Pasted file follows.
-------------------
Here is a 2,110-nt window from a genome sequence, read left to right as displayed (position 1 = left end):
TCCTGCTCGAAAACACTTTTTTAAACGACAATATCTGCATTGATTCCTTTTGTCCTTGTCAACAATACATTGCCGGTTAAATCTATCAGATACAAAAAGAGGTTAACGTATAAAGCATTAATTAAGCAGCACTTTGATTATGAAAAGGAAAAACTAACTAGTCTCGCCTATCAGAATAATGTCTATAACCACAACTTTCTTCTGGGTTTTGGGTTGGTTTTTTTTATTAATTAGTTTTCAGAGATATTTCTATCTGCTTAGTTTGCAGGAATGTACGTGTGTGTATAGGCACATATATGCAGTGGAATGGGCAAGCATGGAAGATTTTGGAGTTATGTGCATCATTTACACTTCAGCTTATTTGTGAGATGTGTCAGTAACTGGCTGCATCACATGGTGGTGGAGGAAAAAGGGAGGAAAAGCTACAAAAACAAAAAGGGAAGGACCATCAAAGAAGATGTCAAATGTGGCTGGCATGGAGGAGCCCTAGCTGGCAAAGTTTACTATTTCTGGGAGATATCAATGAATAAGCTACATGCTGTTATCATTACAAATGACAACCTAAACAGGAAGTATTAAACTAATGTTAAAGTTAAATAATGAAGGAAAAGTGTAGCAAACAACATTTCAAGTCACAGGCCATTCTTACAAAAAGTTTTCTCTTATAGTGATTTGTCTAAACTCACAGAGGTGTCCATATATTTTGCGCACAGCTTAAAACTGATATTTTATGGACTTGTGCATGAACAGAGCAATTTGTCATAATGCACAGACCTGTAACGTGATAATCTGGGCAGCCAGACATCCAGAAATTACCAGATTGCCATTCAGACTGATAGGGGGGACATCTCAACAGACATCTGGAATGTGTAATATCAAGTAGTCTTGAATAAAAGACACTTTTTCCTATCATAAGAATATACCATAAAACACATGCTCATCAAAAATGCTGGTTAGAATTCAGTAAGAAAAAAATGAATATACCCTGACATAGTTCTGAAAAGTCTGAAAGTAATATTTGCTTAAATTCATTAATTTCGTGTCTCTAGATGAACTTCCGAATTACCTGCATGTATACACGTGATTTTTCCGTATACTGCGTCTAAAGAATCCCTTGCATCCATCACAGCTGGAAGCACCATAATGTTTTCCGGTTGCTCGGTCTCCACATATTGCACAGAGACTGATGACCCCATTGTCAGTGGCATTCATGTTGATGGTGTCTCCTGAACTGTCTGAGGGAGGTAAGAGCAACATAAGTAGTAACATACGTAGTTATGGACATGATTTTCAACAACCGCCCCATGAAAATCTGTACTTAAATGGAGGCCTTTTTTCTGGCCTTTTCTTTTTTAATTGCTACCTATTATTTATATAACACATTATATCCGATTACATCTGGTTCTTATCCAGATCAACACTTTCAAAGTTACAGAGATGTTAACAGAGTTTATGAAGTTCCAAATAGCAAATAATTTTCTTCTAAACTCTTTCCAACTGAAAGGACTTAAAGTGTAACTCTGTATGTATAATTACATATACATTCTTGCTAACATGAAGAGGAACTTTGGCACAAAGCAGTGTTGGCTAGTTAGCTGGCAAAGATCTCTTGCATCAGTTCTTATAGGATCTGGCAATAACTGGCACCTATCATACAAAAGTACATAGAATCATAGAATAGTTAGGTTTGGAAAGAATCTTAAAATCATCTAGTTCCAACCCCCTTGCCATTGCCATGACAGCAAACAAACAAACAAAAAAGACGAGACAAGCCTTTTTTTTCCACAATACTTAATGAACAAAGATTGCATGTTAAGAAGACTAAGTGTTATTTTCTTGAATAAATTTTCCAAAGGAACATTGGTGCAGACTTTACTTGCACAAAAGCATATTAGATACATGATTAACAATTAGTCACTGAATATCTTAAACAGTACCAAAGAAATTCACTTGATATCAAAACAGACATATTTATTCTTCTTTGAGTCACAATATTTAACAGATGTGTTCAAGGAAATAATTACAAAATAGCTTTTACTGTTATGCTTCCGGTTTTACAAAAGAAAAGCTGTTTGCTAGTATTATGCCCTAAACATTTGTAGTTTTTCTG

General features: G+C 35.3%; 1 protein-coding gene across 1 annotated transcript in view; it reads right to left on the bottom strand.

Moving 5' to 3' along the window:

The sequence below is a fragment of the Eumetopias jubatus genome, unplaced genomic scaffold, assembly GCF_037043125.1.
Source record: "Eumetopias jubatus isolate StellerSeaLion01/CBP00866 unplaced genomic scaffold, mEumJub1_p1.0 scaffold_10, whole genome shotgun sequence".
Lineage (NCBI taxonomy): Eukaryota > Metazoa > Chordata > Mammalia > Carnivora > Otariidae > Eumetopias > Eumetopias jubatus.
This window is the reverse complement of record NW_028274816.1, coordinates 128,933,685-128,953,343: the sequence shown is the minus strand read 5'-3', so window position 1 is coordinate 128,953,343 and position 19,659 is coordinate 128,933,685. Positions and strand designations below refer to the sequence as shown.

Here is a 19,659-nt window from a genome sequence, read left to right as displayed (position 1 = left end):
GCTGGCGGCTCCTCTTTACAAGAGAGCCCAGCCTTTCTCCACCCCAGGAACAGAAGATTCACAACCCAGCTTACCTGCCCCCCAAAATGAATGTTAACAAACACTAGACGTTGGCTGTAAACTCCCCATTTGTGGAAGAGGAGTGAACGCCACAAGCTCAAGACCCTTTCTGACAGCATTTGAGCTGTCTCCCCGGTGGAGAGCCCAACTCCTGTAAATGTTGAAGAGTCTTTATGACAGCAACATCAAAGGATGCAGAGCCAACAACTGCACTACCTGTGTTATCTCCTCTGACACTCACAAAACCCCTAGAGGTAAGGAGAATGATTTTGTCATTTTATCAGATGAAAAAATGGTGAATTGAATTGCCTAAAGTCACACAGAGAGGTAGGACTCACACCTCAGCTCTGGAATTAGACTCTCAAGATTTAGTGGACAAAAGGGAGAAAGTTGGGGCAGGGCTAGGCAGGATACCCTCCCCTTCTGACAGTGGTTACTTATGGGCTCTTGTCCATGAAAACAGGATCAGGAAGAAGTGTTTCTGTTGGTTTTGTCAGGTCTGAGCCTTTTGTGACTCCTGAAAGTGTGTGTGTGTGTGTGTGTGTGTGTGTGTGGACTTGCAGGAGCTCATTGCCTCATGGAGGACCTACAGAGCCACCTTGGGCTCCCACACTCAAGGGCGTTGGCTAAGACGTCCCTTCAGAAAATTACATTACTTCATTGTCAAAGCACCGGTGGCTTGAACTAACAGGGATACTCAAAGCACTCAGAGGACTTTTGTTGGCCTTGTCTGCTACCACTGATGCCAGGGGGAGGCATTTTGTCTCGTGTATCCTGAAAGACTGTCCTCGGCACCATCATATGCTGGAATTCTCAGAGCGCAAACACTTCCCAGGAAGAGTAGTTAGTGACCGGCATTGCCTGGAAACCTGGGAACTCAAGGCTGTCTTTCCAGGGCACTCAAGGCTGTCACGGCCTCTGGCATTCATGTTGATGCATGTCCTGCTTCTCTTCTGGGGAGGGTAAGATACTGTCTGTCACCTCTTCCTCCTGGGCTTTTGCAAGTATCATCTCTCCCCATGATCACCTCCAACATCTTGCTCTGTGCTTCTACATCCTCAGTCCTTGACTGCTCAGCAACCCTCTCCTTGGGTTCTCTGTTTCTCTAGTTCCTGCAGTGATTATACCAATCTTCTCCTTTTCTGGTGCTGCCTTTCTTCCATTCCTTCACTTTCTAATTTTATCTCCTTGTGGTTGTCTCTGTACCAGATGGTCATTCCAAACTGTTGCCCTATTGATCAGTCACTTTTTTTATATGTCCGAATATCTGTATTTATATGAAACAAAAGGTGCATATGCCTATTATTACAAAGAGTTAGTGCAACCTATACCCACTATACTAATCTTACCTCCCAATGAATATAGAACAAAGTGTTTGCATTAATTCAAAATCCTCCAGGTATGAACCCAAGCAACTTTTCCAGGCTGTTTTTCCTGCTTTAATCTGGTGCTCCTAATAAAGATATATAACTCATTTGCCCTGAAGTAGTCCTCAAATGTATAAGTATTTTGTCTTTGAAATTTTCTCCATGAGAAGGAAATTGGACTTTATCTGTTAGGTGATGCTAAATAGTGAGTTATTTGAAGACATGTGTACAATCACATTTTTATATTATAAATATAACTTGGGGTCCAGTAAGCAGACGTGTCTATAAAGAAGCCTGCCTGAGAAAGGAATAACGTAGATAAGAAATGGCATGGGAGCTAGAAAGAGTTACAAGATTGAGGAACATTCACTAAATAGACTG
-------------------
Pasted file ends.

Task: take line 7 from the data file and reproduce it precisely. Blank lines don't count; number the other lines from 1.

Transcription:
Lineage (NCBI taxonomy): Eukaryota > Metazoa > Chordata > Mammalia > Carnivora > Otariidae > Eumetopias > Eumetopias jubatus.